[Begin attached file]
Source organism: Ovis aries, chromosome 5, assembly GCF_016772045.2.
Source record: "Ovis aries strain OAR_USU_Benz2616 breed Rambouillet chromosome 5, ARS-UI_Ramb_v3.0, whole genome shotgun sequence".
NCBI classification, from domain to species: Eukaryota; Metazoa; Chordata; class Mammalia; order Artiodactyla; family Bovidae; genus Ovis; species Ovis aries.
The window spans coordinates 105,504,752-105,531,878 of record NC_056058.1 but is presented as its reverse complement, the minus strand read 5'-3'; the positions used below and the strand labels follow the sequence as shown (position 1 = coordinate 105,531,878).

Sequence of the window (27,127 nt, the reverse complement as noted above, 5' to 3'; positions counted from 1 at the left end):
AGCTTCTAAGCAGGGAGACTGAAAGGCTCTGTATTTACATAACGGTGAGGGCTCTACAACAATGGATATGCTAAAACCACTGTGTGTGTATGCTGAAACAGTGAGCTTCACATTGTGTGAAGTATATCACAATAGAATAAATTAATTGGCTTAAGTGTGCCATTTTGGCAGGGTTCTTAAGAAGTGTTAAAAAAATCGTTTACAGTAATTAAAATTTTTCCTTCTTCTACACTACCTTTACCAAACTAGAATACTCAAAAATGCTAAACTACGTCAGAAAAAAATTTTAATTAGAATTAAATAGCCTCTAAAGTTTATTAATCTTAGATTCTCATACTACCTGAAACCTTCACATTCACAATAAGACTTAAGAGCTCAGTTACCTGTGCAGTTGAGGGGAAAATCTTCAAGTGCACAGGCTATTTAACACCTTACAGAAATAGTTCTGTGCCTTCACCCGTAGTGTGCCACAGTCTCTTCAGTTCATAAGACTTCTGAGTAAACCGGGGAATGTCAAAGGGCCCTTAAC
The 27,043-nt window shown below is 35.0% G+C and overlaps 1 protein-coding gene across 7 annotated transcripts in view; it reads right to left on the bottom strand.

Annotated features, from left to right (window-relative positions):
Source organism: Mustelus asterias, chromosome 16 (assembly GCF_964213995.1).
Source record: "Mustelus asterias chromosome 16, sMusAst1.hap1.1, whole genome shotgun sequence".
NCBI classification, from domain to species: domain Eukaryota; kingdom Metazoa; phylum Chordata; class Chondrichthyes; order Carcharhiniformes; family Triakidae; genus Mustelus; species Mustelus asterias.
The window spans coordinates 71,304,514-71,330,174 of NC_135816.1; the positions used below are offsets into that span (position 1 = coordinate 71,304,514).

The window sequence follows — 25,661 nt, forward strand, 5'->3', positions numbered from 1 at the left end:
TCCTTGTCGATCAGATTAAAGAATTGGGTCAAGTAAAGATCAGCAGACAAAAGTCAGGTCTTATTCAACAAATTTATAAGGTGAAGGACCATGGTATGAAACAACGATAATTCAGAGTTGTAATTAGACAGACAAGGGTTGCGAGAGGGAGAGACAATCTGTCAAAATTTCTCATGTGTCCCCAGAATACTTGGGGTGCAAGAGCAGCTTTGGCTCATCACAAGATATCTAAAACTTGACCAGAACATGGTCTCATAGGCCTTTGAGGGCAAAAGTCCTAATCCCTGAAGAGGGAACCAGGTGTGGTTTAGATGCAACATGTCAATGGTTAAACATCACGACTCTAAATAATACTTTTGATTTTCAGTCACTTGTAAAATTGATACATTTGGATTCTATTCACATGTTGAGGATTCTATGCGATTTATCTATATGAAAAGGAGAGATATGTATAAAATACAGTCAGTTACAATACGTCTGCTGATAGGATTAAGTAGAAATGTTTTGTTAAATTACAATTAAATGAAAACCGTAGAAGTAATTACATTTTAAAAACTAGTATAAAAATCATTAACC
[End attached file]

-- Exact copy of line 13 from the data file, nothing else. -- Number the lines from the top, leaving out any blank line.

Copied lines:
The window sequence follows — 25,661 nt, forward strand, 5'->3', positions numbered from 1 at the left end: